Tireless digital workers are happy to take care of routine tasks. A digital employee may check credit histories, register basic customer information on an application system, read due deposits, make reports or lists to be used as a tool for sales, and much more. The customer service staff is released to serve the customers and to make sales or decisions that require human understanding. Digital workers don’t mind boring routines, working day and night, get sick or take vacations. The quality of work is high, even and error-free.
Could bank secrecy become public as a result of using digital workers?
It is natural that the arrival of digital workers to a bank should arise suspicion. What if they destroy or release information? Could the digital employee change interest rates and approve loans? Software robots do what they are taught. When they are taught correctly, and are given the right credentials they don’t interfere with any other tasks. Bank systems are built on decision levels, employees are granted rights to act in scope of predetermined powers, for example a person may or may not have the right to make credit decisions. When the digital worker is not granted a specific power, it won’t be able to make decisions related to it.
The tasks carried out by a robot can be tracked in order to see what it has done. However, the digital worker never stores any customer data, nor is it interested in the balances or assets of customers’ accounts. A much greater risk compared to a digital worker releasing information, would be bank’s employees discussing customers’ data too loudly in the office.
In a Bank it is important that usernames and passwords are not being shared among employees. A digital employee is able to change their own password, so that no one else can access the codes to carry out tasks.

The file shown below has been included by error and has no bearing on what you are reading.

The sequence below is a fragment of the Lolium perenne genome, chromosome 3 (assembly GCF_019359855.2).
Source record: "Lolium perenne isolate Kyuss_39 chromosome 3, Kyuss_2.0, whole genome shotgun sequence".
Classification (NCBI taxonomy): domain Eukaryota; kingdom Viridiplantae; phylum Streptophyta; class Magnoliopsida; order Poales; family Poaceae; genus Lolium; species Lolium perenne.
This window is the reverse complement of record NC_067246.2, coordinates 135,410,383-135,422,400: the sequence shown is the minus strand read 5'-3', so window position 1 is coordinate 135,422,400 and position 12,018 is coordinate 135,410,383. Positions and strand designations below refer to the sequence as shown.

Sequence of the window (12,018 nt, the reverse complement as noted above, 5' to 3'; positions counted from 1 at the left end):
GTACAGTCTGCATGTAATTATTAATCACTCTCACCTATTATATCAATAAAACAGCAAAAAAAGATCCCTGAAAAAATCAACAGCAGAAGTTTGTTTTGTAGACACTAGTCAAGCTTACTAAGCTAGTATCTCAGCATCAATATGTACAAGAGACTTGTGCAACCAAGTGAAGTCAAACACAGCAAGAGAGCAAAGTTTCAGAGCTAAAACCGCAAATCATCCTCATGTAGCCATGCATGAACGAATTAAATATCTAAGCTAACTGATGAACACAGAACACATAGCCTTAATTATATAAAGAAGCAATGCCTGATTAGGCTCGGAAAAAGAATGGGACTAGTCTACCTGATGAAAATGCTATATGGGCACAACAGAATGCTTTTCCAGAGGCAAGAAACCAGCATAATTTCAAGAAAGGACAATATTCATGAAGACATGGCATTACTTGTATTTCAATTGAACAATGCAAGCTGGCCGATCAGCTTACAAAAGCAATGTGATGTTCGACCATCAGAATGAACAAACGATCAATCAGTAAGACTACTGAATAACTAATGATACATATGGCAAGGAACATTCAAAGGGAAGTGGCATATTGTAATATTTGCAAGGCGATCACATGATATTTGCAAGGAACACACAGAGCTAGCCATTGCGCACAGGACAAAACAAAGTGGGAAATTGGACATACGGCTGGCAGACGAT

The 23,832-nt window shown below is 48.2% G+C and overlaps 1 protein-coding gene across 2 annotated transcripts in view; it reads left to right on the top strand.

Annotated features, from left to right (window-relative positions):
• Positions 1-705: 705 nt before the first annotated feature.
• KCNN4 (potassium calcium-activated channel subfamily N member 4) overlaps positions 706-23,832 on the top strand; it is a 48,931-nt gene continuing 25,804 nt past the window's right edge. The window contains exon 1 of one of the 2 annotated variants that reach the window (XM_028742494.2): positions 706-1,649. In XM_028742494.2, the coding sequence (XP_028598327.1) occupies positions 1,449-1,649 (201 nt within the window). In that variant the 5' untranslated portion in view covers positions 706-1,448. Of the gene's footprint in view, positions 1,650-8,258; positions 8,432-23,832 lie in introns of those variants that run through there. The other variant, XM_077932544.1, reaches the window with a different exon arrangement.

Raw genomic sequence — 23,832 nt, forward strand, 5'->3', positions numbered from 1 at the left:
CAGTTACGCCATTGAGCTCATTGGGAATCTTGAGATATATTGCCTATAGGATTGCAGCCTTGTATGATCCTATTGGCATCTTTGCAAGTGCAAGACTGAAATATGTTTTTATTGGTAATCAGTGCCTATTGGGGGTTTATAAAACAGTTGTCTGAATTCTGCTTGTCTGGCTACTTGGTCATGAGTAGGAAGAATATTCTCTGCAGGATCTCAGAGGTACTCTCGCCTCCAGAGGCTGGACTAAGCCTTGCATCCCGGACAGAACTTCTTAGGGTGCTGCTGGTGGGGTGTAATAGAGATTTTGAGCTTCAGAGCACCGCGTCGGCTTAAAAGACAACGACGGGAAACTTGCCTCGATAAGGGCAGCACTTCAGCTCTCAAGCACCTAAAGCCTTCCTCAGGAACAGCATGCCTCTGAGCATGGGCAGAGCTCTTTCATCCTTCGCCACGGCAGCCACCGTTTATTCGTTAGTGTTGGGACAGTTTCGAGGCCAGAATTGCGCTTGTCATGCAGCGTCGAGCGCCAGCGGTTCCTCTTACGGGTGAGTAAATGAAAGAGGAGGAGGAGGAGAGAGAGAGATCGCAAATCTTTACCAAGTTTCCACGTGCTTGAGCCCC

Robots in a bank’s back-office
Banks have already woken up in many countries to the profit building opportunities brought about by digital workers. Experiences can be found especially in Britain and the United States, but more recently also in Finland. Experiences of digital workers being adopted by banks are precisely related to back-office missions. Robots are responsible of transferring data to credit applications so that the decisions can be made quickly. They are mailing customers a variety of reports regarding their accounts, seeking financial statements and credit ratings. Digital employees look for pre-defined changes in overnight reports and alert staff to react.
Digital employees can be seen as a threat, like everything new and different. They can also be seen as an opportunity, a tool to help organizations reach better results. You may not be able to discuss the past summer vacation over a coffee with a digital colleague, but you can happily delegate boring routines to it and focus on serving the customers. Customers, who will be delighted when the clerk has time for them.
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Article: Hanna Saari – Sales Executive & Service Manager, Digital Workforce